Coagulation Factor VII and the Risk of Coronary Heart Disease in Healthy Men
Abstract Numerous investigations have demonstrated the role of thrombus formation in the pathogenesis of coronary heart disease (CHD). A tendency to thrombosis may also be indicated by elevated levels of coagulation factor VII clotting activity (FVIIc). Significant associations of FVIIc with increased coronary risk, however, have been found only in the Northwick Park Heart Study. Here we present the results of the 8-year follow-up of FVIIc measurements in 2780 healthy men of the Prospective Cardiovascular Münster study. In the study population (age at entry, 49.3±6.1 years, mean±SD), 130 CHD events occurred during follow-up. FVIIc was significantly higher in subjects with coronary events than in those without (112.4±20.1% vs 108.7±21.4%, P=.023). Compared with individuals without coronary events, FVIIc was not significantly higher in men with nonfatal events (111.7±20.4%; P=.196, n=93), but there was a tendency toward higher FVIIc activity in subjects with fatal events (114.6±19.5%; P=.076, n=37). In the multiple logistic regression analysis, we did not find FVIIc to be an independent risk factor for CHD, and the significance of FVIIc disappeared after total cholesterol, LDL-cholesterol, and triglycerides were taken into account. The increase in the number of CHD events through higher levels of FVIIc was more pronounced in the presence of additional cardiovascular risk factors: smoking; myocardial infarction events in family; angina pectoris; high levels of fibrinogen, total cholesterol, LDL cholesterol, and triglycerides; and a low level of HDL cholesterol. We conclude that FVIIc is a risk factor for CHD, especially in the presence of additional risk factors, and must be taken into account when assessing cardiovascular risk in men.
- Received August 2, 1996.
- Accepted October 21, 1996.
Diseases of the cardiovascular system are the major cause of morbidity and mortality in Western countries. The development of atherosclerosis, MI, and sudden cardiac death is at least partly due to increased activity of the coagulation system. Several investigations have demonstrated the role of thrombus formation in the pathogenesis of atherosclerosis and acute cardiovascular events.1 2 3 4 The NPHS has indicated that FVIIc is independently associated with the risk of CHD.5 In addition, in several cross-sectional studies, elevated plasma levels of FVIIc have been shown to be associated with CHD.6 7 8 Nevertheless, not all studies have confirmed FVIIc as an independent risk factor. Hence, the significance of FVIIc in CHD remains unclear.9 10
In 1994 we published the results of the 6-year follow-up of the PROCAM Study, which showed that there was a tendency for plasma levels of FVIIc to be higher in subjects who had experienced a CHD event.11 Here we present the results of the 8-year follow-up of FVIIc measurements in 2780 healthy men.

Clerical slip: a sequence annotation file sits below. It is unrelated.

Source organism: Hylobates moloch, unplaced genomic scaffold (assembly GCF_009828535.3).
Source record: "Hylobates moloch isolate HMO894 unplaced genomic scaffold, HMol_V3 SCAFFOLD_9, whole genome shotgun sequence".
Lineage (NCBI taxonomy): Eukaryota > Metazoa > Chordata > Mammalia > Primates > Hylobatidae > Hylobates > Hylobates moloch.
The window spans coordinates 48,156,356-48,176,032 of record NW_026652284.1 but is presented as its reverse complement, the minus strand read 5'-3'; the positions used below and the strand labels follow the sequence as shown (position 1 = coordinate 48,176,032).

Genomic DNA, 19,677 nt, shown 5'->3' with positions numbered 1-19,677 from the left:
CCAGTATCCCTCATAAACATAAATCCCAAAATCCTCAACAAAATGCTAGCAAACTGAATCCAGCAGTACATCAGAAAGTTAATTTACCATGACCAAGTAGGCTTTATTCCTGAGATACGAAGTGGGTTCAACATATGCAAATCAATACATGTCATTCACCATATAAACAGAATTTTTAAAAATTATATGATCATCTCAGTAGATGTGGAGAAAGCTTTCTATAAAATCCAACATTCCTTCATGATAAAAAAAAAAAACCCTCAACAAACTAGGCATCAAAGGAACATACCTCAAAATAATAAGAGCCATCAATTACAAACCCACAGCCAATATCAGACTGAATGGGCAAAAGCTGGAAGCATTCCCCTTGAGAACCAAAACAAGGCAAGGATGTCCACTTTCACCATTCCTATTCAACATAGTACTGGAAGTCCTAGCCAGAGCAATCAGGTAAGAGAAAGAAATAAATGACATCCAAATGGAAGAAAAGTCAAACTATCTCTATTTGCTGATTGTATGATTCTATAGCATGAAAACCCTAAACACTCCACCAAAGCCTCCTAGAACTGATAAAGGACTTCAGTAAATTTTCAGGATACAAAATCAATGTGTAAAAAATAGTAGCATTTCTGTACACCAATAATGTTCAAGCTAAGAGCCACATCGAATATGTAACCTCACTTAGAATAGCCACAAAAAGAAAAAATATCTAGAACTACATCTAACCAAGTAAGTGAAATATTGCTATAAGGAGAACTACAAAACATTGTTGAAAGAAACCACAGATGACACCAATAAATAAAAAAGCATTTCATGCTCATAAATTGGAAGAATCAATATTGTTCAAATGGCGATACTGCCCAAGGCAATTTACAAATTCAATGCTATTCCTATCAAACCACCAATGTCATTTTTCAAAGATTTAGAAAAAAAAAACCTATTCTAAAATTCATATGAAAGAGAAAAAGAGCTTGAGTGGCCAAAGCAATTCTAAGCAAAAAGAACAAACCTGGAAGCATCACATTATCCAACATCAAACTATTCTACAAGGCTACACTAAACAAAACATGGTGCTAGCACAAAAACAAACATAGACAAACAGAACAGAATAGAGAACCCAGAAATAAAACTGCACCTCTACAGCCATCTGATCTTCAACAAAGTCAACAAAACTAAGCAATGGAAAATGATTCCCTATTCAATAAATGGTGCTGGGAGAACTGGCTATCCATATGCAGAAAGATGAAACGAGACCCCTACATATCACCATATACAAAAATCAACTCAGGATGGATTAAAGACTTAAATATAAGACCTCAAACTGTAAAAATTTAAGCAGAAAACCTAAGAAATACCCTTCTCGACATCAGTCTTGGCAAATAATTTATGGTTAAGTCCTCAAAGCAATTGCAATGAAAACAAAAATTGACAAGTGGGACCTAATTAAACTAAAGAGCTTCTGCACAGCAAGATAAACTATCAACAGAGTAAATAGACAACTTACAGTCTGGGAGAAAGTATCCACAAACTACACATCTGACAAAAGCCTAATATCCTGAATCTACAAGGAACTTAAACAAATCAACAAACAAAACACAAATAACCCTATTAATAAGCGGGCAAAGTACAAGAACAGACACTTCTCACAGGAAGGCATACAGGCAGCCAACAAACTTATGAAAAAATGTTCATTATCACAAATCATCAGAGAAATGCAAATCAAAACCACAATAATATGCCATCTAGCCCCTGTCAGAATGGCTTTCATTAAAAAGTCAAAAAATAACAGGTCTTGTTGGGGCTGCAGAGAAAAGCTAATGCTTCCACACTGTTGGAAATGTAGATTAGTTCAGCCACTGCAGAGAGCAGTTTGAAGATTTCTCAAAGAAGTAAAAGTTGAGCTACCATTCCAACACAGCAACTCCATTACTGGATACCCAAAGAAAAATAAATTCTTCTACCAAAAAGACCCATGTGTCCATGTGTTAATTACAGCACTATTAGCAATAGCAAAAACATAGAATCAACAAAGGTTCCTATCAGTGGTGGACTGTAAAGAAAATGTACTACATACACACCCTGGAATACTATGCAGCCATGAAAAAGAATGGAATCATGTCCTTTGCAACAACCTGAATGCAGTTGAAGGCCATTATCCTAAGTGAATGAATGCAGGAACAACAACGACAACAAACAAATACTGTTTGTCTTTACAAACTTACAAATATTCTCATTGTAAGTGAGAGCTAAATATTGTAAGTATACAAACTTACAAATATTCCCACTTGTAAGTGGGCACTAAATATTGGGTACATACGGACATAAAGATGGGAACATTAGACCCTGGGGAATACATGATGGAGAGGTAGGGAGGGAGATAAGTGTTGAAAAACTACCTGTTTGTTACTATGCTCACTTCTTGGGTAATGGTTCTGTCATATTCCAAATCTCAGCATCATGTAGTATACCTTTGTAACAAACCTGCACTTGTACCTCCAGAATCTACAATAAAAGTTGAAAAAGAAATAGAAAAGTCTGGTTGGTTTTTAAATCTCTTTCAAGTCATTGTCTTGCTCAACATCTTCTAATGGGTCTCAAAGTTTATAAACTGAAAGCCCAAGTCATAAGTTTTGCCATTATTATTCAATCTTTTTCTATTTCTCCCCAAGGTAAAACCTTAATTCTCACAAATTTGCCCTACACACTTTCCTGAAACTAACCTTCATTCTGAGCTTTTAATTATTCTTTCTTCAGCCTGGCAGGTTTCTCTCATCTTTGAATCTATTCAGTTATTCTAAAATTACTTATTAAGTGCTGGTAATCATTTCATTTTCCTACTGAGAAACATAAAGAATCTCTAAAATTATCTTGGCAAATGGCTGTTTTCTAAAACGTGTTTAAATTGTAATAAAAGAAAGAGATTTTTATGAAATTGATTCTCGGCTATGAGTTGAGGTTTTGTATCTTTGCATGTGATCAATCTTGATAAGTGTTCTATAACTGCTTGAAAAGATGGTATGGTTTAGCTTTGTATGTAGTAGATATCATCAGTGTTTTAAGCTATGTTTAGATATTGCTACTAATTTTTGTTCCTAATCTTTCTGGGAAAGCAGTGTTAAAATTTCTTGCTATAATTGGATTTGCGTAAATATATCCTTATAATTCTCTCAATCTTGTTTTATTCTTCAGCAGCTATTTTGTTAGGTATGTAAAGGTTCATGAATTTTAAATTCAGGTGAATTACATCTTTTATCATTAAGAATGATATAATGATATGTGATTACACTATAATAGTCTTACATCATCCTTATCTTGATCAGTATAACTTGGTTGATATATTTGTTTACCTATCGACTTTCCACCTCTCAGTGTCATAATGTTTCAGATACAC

Study Design and Subjects
The PROCAM Study started in 1979. Apparently healthy employees of Westphalian companies were examined specifically for cardiovascular risk factors and then kept under observation to record mortality, subsequent MI, and stroke. The initial baseline examination included each participant’s medical history, physical examination, ECG at rest, and a comprehensive laboratory blood analysis. In 1981 determination of plasma fibrinogen and FVIIc levels was included. A total of 10 581 subjects (7540 men and 3041 women) were recruited up to 1985. From 1981 onward, significant numbers of MIs or CHD deaths occurred only in men aged 40 and older. Statistical analysis was therefore confined to the 2780 male participants between 40 and 65 years of age with no prior history of MI or stroke who had completed the 8-year follow-up (Table 1⇓).
Diagnostic criteria and the definition of end points have been published in detail.12 Two end points were considered: definite nonfatal MI and definite CHD death, including sudden cardiac death and fatal MI. Definite nonfatal MI was diagnosed if one or more of the following conditions were fulfilled: diagnostic ECG at the time of the event; ischemic cardiac pain plus diagnostic enzyme levels; ischemic cardiac pain plus equivocal enzyme levels and equivocal ECG; or an ECG that was diagnostic for MI while a previous one was not. Sudden cardiac death was diagnosed if an apparently well subject was observed to have died within 1 hour of onset of symptoms or within 1 hour of having last been seen without them and the cause of death could not be reasonably attributed (on the basis of complete clinical information) to violence, trauma, or some potentially lethal disease other than CHD. Fatal MI was diagnosed when a death certificate or hospital record described the cause of death accordingly or when an autopsy finding of acute MI was available. The members of the Critical Event Committee (see “Appendix”) verified the diagnoses and causes of death in all event cases.
Blood was drawn by venipuncture in the morning after a 12-hour fast. Blood samples for coagulation tests were collected into plastic tubes containing 1/10 of the volume with 3.13% trisodium citrate. Within 60 minutes of blood collection, the plasma was separated by centrifugation at room temperature for 15 minutes at 2500g. Serum from blood samples was prepared without additives for clinical chemistry by centrifugation for 10 minutes at 3000g. After aliquots were placed in plastic tubes, plasma and serum were kept in liquid N2 until they were stored in the laboratory at −70°C.
FVIIc and fibrinogen were measured on a KC10 coagulation analyzer (Amelung). FVIIc was determined in a one-step assay using thromboplastin (Thromborel S) and factor VII–deficient plasma (both from Behringwerke). Fibrinogen was determined according to the Clauss method using thrombin (Multifibren), control plasma (both from Behringwerke), and pooled plasma. Measurement of TGs and total cholesterol in serum was performed on a Hitachi 737 autoanalyzer (Boehringer Mannheim). HDL-C concentrations were determined after precipitation with phosphotungstic acid/MgCl2 (Boehringer Mannheim), and LDL-C was calculated using the Friedewald formula.